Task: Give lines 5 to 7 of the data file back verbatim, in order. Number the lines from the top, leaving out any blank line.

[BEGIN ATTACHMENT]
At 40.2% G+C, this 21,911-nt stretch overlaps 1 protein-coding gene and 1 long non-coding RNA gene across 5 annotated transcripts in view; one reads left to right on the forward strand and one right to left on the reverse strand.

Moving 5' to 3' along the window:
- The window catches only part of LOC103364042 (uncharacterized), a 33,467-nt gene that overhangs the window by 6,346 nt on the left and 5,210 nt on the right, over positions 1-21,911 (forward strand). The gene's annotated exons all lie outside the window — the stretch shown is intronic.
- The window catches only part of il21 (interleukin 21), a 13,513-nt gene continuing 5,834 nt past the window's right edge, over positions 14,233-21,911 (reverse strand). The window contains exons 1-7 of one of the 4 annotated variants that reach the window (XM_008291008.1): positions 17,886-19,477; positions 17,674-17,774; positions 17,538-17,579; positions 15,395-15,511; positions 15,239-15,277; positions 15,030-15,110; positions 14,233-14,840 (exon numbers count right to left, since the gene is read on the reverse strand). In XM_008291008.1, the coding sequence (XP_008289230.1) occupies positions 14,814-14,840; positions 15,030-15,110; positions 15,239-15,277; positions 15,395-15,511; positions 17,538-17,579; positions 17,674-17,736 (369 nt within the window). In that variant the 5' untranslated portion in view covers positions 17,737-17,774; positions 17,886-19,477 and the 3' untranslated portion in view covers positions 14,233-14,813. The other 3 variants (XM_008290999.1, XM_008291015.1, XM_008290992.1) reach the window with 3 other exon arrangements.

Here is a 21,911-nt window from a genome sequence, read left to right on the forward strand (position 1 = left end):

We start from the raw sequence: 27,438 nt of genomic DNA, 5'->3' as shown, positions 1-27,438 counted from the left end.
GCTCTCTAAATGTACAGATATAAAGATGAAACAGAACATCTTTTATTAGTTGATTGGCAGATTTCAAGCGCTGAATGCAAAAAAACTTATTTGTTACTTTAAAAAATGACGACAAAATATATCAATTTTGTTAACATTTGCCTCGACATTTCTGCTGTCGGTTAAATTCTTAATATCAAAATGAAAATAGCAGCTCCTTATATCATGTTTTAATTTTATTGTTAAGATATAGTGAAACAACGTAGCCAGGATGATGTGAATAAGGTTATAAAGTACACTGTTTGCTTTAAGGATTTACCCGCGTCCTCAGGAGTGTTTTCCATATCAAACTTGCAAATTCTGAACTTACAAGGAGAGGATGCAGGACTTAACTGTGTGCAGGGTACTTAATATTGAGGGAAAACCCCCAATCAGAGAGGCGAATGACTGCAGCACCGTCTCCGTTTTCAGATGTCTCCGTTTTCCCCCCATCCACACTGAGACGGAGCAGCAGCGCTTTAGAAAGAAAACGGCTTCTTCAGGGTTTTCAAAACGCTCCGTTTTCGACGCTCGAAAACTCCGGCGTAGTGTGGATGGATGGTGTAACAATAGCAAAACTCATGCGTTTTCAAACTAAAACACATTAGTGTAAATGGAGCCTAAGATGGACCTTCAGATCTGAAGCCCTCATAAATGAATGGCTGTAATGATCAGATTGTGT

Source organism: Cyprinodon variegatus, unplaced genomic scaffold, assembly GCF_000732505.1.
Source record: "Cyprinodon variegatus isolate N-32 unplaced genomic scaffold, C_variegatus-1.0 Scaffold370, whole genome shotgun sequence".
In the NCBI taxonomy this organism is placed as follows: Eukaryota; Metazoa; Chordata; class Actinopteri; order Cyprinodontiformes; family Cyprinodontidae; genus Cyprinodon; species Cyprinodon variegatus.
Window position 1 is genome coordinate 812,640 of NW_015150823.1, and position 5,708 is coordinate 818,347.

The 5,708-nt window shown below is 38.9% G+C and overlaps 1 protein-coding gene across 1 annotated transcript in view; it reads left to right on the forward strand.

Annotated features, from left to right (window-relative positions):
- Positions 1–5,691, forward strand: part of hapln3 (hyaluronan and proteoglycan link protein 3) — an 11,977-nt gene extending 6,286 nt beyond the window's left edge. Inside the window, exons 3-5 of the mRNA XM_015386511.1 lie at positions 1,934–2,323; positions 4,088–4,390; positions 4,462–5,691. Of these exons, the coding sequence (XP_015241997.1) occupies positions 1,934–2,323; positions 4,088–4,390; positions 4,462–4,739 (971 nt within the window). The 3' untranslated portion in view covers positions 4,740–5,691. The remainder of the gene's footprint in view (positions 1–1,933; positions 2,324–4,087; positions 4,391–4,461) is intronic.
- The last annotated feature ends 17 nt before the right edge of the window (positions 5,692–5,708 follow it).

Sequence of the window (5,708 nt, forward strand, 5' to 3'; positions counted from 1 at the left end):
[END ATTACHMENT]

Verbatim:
Here is a 21,911-nt window from a genome sequence, read left to right on the forward strand (position 1 = left end):

We start from the raw sequence: 27,438 nt of genomic DNA, 5'->3' as shown, positions 1-27,438 counted from the left end.
GCTCTCTAAATGTACAGATATAAAGATGAAACAGAACATCTTTTATTAGTTGATTGGCAGATTTCAAGCGCTGAATGCAAAAAAACTTATTTGTTACTTTAAAAAATGACGACAAAATATATCAATTTTGTTAACATTTGCCTCGACATTTCTGCTGTCGGTTAAATTCTTAATATCAAAATGAAAATAGCAGCTCCTTATATCATGTTTTAATTTTATTGTTAAGATATAGTGAAACAACGTAGCCAGGATGATGTGAATAAGGTTATAAAGTACACTGTTTGCTTTAAGGATTTACCCGCGTCCTCAGGAGTGTTTTCCATATCAAACTTGCAAATTCTGAACTTACAAGGAGAGGATGCAGGACTTAACTGTGTGCAGGGTACTTAATATTGAGGGAAAACCCCCAATCAGAGAGGCGAATGACTGCAGCACCGTCTCCGTTTTCAGATGTCTCCGTTTTCCCCCCATCCACACTGAGACGGAGCAGCAGCGCTTTAGAAAGAAAACGGCTTCTTCAGGGTTTTCAAAACGCTCCGTTTTCGACGCTCGAAAACTCCGGCGTAGTGTGGATGGATGGTGTAACAATAGCAAAACTCATGCGTTTTCAAACTAAAACACATTAGTGTAAATGGAGCCTAAGATGGACCTTCAGATCTGAAGCCCTCATAAATGAATGGCTGTAATGATCAGATTGTGT